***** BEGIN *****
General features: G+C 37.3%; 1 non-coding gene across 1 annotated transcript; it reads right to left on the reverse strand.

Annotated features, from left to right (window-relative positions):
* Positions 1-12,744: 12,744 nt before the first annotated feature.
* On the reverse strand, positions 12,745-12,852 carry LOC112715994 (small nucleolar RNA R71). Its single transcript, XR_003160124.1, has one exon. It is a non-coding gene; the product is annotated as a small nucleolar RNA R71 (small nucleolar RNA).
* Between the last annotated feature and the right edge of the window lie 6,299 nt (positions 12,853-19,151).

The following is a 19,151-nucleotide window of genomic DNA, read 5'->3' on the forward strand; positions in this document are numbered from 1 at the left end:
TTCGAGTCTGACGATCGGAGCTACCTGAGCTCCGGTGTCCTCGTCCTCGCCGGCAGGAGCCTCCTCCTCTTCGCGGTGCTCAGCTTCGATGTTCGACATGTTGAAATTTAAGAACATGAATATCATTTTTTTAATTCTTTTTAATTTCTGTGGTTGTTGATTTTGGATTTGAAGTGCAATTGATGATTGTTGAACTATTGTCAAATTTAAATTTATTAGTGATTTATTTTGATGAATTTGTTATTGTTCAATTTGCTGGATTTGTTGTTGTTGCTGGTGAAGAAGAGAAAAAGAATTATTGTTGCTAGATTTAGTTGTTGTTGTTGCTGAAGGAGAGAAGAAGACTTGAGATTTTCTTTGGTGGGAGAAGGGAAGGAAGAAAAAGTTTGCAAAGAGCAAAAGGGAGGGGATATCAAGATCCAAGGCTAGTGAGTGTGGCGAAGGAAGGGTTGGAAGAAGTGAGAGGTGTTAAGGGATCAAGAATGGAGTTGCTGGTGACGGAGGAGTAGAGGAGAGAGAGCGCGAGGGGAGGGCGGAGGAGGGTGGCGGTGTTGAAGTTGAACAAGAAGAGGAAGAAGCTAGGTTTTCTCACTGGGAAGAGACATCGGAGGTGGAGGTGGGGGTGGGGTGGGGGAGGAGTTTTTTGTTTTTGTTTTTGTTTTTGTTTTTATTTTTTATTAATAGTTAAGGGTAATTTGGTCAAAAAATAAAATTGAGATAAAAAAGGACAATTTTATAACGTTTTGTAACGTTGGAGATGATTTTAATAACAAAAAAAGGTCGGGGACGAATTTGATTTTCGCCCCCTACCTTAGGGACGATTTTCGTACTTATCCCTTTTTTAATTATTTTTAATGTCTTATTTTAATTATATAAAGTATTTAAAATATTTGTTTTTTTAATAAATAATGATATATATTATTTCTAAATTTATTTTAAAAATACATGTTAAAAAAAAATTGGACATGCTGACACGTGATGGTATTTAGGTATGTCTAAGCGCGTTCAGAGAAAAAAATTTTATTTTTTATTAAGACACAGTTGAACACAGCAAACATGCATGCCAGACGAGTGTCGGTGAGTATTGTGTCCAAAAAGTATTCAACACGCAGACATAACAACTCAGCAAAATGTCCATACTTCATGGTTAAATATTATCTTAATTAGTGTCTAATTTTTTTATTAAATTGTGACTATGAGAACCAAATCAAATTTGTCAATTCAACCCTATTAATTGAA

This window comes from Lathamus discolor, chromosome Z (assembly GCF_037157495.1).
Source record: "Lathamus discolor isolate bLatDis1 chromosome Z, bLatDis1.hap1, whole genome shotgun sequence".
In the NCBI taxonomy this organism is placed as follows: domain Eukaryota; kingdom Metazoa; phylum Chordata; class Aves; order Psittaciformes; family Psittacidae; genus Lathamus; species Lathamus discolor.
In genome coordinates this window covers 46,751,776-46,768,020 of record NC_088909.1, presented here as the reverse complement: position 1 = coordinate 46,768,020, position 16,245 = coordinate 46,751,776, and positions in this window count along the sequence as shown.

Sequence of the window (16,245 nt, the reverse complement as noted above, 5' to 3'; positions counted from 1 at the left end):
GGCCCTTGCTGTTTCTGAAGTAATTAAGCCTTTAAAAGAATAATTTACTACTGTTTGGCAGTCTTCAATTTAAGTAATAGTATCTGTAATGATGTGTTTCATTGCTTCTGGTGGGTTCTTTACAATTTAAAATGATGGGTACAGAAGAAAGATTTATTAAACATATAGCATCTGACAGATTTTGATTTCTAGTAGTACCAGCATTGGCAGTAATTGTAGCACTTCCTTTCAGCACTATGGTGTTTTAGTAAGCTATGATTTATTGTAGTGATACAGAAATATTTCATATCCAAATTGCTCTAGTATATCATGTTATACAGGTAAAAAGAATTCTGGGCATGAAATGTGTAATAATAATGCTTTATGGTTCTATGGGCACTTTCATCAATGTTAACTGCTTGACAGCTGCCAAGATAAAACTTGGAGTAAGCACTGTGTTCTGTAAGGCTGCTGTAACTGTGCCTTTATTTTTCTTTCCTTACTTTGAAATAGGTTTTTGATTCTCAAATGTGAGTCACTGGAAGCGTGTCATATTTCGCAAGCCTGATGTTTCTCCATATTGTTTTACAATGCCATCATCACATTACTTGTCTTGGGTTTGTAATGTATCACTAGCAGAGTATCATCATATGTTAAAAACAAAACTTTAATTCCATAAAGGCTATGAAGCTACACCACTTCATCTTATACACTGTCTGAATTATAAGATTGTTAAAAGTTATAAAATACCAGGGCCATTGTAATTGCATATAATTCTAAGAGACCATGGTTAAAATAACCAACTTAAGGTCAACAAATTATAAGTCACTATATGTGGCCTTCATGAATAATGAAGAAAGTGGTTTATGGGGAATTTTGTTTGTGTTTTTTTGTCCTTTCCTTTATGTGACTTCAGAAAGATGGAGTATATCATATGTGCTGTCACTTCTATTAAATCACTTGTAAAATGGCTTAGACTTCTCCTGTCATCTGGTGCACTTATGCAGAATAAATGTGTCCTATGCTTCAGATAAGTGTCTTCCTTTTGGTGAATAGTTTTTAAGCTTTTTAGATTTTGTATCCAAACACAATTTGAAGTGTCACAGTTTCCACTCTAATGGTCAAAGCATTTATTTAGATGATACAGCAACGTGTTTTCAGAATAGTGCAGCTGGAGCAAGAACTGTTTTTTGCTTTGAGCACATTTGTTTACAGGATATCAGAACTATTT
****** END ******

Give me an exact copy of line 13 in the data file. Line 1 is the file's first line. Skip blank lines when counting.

GGCCCTTGCTGTTTCTGAAGTAATTAAGCCTTTAAAAGAATAATTTACTACTGTTTGGCAGTCTTCAATTTAAGTAATAGTATCTGTAATGATGTGTTTCATTGCTTCTGGTGGGTTCTTTACAATTTAAAATGATGGGTACAGAAGAAAGATTTATTAAACATATAGCATCTGACAGATTTTGATTTCTAGTAGTACCAGCATTGGCAGTAATTGTAGCACTTCCTTTCAGCACTATGGTGTTTTAGTAAGCTATGATTTATTGTAGTGATACAGAAATATTTCATATCCAAATTGCTCTAGTATATCATGTTATACAGGTAAAAAGAATTCTGGGCATGAAATGTGTAATAATAATGCTTTATGGTTCTATGGGCACTTTCATCAATGTTAACTGCTTGACAGCTGCCAAGATAAAACTTGGAGTAAGCACTGTGTTCTGTAAGGCTGCTGTAACTGTGCCTTTATTTTTCTTTCCTTACTTTGAAATAGGTTTTTGATTCTCAAATGTGAGTCACTGGAAGCGTGTCATATTTCGCAAGCCTGATGTTTCTCCATATTGTTTTACAATGCCATCATCACATTACTTGTCTTGGGTTTGTAATGTATCACTAGCAGAGTATCATCATATGTTAAAAACAAAACTTTAATTCCATAAAGGCTATGAAGCTACACCACTTCATCTTATACACTGTCTGAATTATAAGATTGTTAAAAGTTATAAAATACCAGGGCCATTGTAATTGCATATAATTCTAAGAGACCATGGTTAAAATAACCAACTTAAGGTCAACAAATTATAAGTCACTATATGTGGCCTTCATGAATAATGAAGAAAGTGGTTTATGGGGAATTTTGTTTGTGTTTTTTTGTCCTTTCCTTTATGTGACTTCAGAAAGATGGAGTATATCATATGTGCTGTCACTTCTATTAAATCACTTGTAAAATGGCTTAGACTTCTCCTGTCATCTGGTGCACTTATGCAGAATAAATGTGTCCTATGCTTCAGATAAGTGTCTTCCTTTTGGTGAATAGTTTTTAAGCTTTTTAGATTTTGTATCCAAACACAATTTGAAGTGTCACAGTTTCCACTCTAATGGTCAAAGCATTTATTTAGATGATACAGCAACGTGTTTTCAGAATAGTGCAGCTGGAGCAAGAACTGTTTTTTGCTTTGAGCACATTTGTTTACAGGATATCAGAACTATTT